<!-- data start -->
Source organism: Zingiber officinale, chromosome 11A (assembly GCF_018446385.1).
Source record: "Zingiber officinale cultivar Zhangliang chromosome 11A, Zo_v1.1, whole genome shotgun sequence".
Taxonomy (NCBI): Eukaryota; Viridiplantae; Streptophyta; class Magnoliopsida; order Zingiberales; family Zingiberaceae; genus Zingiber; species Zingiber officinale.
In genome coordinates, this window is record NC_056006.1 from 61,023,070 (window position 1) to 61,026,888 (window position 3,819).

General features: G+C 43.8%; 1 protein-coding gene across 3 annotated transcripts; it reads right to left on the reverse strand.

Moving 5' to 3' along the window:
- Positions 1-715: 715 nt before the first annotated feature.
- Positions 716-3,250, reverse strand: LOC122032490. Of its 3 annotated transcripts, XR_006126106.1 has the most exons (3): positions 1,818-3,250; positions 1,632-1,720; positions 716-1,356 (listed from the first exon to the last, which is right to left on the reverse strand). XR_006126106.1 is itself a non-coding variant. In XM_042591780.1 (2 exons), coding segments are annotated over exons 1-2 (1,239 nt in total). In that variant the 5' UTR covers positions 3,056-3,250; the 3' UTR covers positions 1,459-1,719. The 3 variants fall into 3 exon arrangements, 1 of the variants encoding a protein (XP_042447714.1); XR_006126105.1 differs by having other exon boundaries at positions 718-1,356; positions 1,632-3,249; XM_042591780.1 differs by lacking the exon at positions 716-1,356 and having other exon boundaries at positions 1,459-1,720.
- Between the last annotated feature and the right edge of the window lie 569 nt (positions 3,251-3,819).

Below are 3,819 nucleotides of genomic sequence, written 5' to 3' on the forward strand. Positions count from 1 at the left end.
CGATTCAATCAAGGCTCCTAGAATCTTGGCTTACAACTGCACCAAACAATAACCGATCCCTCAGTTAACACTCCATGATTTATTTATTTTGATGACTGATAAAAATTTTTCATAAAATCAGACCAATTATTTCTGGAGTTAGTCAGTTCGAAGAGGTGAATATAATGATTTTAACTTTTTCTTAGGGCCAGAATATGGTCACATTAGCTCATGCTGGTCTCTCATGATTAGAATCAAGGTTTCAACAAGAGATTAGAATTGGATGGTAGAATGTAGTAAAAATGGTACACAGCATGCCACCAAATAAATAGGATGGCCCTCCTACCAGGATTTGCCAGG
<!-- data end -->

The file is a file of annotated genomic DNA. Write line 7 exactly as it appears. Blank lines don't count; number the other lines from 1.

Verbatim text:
- Positions 1-715: 715 nt before the first annotated feature.